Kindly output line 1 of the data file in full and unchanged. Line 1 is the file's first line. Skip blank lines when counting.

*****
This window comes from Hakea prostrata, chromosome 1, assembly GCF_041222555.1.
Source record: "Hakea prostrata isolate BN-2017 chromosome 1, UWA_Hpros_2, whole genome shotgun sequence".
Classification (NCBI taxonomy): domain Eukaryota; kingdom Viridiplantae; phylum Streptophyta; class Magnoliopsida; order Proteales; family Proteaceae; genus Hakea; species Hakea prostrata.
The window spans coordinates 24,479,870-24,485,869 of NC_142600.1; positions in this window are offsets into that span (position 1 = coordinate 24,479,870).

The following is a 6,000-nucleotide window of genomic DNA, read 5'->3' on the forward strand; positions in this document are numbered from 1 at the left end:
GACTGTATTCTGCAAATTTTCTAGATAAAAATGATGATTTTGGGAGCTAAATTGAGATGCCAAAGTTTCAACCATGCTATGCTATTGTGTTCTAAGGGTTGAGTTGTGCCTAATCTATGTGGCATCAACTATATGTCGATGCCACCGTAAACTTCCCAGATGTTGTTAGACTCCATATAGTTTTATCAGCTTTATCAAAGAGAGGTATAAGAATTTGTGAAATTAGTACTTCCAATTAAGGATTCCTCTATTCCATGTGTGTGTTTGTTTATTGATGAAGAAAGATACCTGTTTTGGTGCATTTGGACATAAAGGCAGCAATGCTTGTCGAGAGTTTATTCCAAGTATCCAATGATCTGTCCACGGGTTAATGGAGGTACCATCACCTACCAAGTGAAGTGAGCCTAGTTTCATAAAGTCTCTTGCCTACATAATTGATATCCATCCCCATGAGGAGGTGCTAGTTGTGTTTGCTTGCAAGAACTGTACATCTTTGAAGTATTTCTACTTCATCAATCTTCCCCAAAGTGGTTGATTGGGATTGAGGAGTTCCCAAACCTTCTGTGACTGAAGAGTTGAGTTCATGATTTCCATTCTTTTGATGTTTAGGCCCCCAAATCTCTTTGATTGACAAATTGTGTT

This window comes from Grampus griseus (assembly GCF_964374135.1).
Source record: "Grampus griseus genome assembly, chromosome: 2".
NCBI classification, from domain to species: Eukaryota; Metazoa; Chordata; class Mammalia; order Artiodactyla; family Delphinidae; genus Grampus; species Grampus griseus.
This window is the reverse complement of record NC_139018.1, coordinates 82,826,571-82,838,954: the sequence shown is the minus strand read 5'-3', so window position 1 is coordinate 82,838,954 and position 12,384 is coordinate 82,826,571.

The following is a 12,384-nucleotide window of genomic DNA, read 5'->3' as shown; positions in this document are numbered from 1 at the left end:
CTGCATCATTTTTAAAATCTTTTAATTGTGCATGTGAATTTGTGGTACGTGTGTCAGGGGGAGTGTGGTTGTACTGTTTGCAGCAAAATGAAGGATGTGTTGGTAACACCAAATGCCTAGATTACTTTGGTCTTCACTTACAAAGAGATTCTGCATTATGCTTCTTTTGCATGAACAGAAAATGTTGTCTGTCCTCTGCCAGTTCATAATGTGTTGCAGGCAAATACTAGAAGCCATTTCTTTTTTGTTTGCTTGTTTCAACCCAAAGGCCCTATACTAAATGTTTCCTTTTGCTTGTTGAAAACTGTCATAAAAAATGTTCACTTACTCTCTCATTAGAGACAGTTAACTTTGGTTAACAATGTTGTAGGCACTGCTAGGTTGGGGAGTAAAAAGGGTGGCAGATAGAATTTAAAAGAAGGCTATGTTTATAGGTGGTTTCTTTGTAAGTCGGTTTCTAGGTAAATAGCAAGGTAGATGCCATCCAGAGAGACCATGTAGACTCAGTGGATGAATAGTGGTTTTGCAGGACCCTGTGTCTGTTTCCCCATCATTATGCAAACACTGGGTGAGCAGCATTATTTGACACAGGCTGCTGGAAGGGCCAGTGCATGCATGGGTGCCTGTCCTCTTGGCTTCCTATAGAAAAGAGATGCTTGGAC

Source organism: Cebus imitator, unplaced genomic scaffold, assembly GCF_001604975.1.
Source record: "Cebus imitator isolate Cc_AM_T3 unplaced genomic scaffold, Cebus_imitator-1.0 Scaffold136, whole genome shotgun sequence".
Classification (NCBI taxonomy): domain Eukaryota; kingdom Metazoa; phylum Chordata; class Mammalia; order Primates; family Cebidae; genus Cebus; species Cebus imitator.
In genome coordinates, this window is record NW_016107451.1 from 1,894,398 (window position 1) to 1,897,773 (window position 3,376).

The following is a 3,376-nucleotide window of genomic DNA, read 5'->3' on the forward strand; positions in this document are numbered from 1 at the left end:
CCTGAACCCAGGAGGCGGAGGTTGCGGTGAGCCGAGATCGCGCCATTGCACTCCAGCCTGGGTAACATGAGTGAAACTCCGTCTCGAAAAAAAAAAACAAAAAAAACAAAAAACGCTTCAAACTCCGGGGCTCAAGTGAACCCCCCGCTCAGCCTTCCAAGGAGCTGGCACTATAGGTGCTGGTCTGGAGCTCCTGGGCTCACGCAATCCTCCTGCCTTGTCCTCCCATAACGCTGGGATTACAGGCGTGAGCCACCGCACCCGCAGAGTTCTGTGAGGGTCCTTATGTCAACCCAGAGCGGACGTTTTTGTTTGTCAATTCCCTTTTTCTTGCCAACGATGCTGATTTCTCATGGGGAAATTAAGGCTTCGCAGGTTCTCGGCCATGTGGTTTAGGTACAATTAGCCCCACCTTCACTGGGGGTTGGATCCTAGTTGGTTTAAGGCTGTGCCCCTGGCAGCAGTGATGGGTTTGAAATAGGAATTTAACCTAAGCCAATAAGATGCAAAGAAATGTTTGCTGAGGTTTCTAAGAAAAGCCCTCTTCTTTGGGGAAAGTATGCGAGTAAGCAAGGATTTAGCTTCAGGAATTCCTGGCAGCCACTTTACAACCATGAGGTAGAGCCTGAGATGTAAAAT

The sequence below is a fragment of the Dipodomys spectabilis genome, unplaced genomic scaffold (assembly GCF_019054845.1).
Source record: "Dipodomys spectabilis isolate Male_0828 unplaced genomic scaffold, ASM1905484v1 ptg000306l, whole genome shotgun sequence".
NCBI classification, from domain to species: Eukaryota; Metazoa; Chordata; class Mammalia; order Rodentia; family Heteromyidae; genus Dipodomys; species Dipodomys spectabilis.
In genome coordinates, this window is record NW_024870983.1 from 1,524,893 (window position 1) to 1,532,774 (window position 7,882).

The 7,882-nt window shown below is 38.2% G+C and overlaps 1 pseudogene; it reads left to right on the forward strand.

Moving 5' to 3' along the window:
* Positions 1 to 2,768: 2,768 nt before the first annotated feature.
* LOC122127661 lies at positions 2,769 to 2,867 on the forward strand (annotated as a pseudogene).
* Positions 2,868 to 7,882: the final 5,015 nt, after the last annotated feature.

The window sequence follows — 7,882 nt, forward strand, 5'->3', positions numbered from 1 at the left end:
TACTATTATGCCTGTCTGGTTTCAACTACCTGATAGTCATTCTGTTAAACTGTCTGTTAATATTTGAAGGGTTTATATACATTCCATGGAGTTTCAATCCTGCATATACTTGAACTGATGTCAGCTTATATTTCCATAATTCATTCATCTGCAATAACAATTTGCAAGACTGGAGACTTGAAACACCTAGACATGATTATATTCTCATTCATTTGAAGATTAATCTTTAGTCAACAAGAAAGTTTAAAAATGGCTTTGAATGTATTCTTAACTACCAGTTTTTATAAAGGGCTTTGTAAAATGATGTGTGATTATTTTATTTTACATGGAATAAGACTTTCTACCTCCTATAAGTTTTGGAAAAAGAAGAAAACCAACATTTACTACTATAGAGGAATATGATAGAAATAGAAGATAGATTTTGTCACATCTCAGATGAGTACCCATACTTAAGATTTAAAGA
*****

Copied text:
This window comes from Hakea prostrata, chromosome 1, assembly GCF_041222555.1.